Similar conferences have already been held or are scheduled for Korea, England, Mexico, Japan, and other areas of the United States and Canada.

Area conferences are also to be a post-June Conference feature of the Aaronic Priesthood MIA.

“Stake leaders will now be conducting leadership sessions for wards in their own stakes,” explains Bishop Vaughn J. Featherstone, second counselor in the Presiding Bishopric, “and there will be area conferences to assist the stake leaders in their new roles.”

What are the changes in responsibility in the Aaronic Priesthood MIA?

“I suppose the most important emphasis is in the area of youth involvement. We want the youth to be an integral part of planning when it comes to their own activities and their own programs. We see this as a great challenge, not only for the youth but also for the adult leaders, who now have to provide a sort of shadow leadership.

“We see heavier involvement in all youth activities by bishoprics and branch presidencies. After all, they are members of the youth committee. We need the full priesthood support of the bishop as chairman of the Explorer post committee. One of his counselors is chairman of the Venturer post committee, and the other is chairman of the Scout troop committee. In these capacities, they are assisted by the Aaronic Priesthood MIA president who is the assistant chairman of each of the three committees. He must truly be the young man’s specialist in the ward; it is one of the most exciting positions to which a man can be called.

“In other changes explained at June conference, the priests quorum adviser now serves as the Explorer Post leader, the teachers quorum adviser as the Venturer post leader, and the deacons quorum adviser as the Scoutmaster. You see, there is a very definite correlation between priesthood and youth activity.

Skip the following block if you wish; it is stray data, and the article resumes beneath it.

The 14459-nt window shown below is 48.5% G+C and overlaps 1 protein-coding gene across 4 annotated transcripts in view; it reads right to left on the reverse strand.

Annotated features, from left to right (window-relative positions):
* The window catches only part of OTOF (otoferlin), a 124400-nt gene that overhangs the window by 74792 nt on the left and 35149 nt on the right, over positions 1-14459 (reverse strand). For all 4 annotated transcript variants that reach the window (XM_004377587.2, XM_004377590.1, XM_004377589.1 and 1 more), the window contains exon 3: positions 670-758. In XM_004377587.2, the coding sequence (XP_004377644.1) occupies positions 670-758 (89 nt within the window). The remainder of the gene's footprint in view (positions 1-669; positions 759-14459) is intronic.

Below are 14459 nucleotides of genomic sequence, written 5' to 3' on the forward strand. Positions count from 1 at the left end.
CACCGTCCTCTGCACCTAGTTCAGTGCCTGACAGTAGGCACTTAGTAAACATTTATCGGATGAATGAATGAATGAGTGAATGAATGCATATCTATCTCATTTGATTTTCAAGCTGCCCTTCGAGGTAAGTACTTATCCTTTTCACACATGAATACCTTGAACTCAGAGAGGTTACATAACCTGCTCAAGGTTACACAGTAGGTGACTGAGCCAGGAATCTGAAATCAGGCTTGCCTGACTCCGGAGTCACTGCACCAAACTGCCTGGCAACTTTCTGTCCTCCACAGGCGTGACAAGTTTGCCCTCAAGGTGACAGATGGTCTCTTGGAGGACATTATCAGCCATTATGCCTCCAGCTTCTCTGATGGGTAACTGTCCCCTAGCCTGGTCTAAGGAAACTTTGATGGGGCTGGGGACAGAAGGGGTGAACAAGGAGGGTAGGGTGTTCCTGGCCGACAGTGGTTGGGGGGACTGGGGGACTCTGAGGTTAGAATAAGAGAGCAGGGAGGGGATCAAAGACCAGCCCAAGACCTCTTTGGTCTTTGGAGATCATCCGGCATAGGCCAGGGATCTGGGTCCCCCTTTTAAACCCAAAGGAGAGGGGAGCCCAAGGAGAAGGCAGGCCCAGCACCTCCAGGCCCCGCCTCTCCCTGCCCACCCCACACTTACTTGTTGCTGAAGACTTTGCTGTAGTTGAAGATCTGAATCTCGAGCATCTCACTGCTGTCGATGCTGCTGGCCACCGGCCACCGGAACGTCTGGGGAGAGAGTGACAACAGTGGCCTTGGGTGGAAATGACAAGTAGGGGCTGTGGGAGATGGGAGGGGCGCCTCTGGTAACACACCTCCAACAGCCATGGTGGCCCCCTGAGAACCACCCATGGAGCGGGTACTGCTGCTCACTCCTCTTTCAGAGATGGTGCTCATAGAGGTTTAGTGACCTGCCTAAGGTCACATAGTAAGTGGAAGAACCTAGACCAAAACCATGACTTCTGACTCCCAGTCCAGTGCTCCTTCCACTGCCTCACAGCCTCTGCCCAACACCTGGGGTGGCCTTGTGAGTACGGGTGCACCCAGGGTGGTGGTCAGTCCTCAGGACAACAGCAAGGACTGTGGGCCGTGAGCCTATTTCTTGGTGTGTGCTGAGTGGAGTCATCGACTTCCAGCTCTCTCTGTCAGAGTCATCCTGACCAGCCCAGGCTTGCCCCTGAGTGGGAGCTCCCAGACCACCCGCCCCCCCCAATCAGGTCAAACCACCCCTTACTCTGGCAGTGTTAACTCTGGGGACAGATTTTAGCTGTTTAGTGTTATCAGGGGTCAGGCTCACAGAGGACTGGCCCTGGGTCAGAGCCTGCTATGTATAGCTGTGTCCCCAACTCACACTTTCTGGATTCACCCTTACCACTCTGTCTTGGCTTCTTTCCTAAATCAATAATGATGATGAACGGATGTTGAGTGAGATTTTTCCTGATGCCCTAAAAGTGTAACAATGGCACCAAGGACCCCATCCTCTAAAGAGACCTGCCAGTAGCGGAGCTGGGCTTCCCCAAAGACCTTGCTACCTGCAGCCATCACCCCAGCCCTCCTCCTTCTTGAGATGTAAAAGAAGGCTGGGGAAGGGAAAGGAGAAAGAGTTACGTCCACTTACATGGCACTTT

“One of the outstanding features for the young sisters is the streamlining of the personal achievement program. The bishop now has less involvement in details but more involvement when it comes to inspiring and motivating the girls. There is more privacy in the compiling of a personal journal; the young ladies won’t have to expose the contents of their personal journals to everyone down the line; it will be more like keeping a personal diary with their own goals, aspirations, and achievements.

“All these new programs are being outlined at various leadership meetings, and they will appear soon in manual form so that youth supervisors can teach themselves. June Conference was just the beginning.”

During the conference sessions and festivities, several members were honored for the contributions to the youth program of the Church. G. Carlos Smith and Jay Eldredge, general presidents of the YMMIA, and Florence S. Jacobsen, former general president of the YWMIA, were honored at the Master M-Man and Golden Gleaner reunion, while Bishop Lawrence H. Gold of the Cannon Sixth Ward in Salt Lake City received the Homer C. “Pug” Warner award for outstanding service to athletics.